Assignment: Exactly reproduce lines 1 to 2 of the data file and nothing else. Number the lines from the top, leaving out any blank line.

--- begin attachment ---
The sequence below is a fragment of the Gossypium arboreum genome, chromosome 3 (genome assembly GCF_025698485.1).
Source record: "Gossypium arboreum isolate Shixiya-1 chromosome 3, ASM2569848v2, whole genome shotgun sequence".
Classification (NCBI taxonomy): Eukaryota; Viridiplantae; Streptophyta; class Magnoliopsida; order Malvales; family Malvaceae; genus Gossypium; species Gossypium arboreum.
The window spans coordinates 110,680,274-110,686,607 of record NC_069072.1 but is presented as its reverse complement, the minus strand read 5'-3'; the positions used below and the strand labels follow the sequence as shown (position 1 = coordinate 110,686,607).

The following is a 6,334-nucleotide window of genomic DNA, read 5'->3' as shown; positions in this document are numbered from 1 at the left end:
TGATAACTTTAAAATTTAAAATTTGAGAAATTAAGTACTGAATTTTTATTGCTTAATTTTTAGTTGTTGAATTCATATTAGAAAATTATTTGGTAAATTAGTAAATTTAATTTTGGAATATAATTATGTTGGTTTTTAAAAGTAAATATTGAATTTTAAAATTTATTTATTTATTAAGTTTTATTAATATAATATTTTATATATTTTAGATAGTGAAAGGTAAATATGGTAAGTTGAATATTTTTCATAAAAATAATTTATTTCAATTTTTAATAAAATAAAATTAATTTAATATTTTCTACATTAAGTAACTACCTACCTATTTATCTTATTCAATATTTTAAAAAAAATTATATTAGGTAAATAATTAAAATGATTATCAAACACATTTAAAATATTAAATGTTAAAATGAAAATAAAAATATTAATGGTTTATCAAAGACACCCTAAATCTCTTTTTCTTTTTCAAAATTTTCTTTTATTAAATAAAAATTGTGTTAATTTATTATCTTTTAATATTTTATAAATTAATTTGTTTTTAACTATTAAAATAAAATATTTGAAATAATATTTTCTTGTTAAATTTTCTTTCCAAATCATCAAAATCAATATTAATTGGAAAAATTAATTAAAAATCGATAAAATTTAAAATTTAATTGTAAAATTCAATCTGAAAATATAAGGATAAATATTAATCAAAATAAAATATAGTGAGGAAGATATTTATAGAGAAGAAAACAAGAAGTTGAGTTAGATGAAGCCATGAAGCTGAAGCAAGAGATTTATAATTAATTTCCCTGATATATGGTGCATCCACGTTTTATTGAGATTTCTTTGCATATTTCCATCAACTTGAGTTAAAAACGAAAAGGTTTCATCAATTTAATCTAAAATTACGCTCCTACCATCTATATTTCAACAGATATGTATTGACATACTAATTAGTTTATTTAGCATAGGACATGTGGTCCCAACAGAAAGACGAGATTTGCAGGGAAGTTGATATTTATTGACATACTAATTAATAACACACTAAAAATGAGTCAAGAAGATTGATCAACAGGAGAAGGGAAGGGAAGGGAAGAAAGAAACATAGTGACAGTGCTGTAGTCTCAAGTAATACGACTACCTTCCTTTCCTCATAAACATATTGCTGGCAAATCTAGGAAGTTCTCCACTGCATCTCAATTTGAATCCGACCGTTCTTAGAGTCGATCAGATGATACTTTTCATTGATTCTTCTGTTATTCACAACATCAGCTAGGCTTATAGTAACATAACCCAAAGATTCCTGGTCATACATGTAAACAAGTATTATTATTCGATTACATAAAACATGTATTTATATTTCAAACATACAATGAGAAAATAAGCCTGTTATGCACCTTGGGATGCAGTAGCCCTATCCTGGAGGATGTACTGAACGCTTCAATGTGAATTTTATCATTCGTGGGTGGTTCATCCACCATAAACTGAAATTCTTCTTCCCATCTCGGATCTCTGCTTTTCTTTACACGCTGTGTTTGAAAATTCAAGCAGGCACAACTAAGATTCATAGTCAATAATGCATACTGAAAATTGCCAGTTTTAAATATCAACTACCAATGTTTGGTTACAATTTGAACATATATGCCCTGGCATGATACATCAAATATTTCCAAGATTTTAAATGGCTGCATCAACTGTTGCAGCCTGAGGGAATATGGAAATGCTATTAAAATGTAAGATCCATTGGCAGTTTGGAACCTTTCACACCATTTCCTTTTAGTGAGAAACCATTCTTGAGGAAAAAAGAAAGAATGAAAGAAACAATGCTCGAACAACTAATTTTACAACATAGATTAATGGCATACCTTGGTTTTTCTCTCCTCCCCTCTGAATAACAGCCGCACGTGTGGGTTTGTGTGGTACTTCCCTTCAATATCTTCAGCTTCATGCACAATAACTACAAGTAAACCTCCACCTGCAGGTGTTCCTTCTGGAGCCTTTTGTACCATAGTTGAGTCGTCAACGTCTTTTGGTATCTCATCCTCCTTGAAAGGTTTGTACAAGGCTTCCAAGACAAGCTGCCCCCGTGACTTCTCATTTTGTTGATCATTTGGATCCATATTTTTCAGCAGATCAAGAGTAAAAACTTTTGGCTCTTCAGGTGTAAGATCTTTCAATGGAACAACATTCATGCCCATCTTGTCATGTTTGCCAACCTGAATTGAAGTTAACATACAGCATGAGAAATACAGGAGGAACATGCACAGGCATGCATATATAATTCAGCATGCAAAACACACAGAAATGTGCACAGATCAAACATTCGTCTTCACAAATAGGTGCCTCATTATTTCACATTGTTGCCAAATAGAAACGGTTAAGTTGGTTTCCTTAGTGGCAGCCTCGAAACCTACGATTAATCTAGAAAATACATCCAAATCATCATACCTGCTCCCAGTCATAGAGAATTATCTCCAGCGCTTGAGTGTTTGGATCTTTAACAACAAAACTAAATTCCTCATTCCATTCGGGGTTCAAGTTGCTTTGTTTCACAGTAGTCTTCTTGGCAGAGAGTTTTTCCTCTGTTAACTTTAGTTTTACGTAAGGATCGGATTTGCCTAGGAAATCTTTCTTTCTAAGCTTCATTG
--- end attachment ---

The sequence below is a fragment of the Gossypium arboreum genome, chromosome 3 (genome assembly GCF_025698485.1).
Source record: "Gossypium arboreum isolate Shixiya-1 chromosome 3, ASM2569848v2, whole genome shotgun sequence".